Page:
Basing founder stock or salary compensation on initial cash put-in.
It may seem fair at the genesis of a startup to give the other guy, who put $30k into the business, an additional 20% ownership. It certainly won’t seem that way when your company is worth 8 figures and your co-founder’s $30k buy-in got them millions more in the long-run. Founder disagreements and disharmony are one of the most common causes of startup failure, and disharmony over an unfair equity distribution is one way to go down that path.
Instead, assign equity compensation based on the relative value and volume of the work provided by each founder. A co-founder whose most significant contribution is startup capital should probably be an investor, not a team member. If a co-founder does want to contribute, just pay them back when you close your first funding round. Hell, add interest if you want, but leave it at that.
Giving founders too much equity, and employees too little.
Do you want unmotivated employees with no financial stake in their work besides whatever paltry salary you can afford to pay them with your limited runway? Is your goal to minimize productivity and maximize turnover? Because paying your employees a poor wage or giving them minimal equity is a great way to achieve exactly that.
Founders probably don’t have enough runway to pay the kind of salary their employees could earn working at Google, so they should be very generous with their option pools. Employees must be passionate about their mission, but they should have a nice payout to look forward to all the same.
Paying the founders too little, or not at all.
As vital as it may be for startup employees are compensated with enough equity and cash to be productive, it is just as crucial — if not more so — that founders earn a meaningful wage. That extra bit of runway from foregoing a salary is more than compensated by the loss of productivity or burnout that comes with worrying about rent or living off ramen for a year.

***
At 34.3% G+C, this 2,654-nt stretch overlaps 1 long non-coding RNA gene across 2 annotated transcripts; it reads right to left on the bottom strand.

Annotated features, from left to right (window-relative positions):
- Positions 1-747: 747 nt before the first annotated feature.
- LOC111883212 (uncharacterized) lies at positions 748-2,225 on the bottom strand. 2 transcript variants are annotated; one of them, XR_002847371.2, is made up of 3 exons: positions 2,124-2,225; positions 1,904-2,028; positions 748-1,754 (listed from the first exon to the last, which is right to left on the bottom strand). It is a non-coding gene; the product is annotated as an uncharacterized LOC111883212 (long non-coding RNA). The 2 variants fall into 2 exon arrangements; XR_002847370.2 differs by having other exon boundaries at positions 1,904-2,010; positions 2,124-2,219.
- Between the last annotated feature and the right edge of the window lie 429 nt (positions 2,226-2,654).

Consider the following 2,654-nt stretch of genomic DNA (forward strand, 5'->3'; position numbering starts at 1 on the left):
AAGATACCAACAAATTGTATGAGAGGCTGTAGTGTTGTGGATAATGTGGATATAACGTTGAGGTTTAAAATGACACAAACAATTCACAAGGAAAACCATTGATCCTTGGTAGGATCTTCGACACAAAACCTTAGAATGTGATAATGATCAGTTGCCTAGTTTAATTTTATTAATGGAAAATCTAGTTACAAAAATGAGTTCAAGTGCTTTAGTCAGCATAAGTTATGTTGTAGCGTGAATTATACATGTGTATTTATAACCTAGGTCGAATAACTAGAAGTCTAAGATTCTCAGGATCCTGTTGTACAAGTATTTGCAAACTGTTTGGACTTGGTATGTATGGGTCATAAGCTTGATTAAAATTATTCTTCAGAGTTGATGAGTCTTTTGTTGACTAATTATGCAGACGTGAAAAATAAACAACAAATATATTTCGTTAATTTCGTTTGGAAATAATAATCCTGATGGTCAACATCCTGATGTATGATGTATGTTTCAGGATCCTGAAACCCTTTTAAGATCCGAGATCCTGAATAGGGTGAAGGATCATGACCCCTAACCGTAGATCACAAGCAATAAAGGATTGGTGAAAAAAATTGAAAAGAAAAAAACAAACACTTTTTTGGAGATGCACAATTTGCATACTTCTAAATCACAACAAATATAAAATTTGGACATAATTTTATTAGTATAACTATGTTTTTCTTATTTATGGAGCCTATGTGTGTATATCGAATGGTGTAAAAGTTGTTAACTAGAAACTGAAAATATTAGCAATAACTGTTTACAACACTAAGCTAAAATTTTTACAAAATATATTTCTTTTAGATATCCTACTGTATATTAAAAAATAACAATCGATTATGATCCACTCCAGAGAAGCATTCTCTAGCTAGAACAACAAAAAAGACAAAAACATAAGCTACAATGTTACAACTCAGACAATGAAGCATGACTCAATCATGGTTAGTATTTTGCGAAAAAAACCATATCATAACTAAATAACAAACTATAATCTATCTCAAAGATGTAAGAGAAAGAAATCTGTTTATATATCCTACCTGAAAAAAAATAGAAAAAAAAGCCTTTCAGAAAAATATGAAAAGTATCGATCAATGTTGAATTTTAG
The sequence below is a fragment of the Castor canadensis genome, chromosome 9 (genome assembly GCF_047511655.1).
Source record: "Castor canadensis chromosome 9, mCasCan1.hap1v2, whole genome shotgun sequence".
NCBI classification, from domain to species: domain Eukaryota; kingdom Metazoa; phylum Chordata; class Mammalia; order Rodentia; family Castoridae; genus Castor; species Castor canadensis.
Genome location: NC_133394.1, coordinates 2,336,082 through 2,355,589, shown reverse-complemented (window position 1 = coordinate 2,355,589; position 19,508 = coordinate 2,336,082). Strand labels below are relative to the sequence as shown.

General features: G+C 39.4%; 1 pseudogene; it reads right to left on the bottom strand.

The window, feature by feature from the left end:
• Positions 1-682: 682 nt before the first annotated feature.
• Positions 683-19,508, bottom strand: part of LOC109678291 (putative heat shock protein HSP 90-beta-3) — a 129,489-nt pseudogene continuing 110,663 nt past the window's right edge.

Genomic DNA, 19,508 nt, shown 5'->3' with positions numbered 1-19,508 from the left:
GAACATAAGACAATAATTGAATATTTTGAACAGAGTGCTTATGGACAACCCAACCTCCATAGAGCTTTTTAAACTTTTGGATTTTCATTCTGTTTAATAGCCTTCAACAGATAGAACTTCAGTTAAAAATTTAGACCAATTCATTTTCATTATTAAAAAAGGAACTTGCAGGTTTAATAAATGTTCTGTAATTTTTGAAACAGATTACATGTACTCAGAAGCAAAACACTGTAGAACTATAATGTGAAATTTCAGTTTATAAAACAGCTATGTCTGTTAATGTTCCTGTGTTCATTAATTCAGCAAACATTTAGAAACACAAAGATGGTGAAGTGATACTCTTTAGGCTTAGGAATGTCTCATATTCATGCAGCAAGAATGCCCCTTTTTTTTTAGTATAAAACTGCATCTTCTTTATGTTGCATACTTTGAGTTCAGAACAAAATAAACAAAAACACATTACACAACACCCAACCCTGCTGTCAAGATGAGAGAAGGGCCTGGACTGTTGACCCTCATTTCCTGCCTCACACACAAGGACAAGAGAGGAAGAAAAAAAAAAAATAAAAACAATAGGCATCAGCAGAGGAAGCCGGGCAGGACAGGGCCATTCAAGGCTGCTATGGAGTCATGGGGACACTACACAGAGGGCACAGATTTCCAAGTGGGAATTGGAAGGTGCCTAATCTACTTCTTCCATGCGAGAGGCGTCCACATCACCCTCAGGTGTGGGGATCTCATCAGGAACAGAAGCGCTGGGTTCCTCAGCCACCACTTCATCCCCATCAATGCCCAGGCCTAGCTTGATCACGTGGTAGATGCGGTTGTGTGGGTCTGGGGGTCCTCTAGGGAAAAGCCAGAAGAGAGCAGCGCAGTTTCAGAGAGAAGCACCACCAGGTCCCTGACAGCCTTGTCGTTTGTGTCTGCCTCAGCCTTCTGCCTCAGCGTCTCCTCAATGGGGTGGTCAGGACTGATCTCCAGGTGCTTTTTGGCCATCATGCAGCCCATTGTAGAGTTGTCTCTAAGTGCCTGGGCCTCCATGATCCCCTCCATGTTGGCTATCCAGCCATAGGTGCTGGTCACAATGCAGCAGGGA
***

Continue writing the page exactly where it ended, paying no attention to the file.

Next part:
Besides, if you’re starting a company, then it’s safe to assume you bring to the table some talents that would make you hireable elsewhere. That means you have an opportunity cost, and it’s only fair that you get a halfway-decent wage to reflect that.
The most successful startups have investors, employees, and founders that are on the same page about getting the company to a massive, wildly lucrative exit in the long-term. A good compensation program can focus all minds and efforts involved in a startup towards that goal, helping to ensure the path to success is as free of friction and misalignment as it possibly could be.
Of course, there are exceptions — a founder with several wildly successful exits on their belt probably has enough savings to justify a $1 salary — but the above guidelines should help steer you away from any serious faux pas.
The good news? Putting together a robust, fair compensation plan from the very beginning means never having to worry about it again, freeing up more of your mental energy… and at a startup, you can never have too much of that.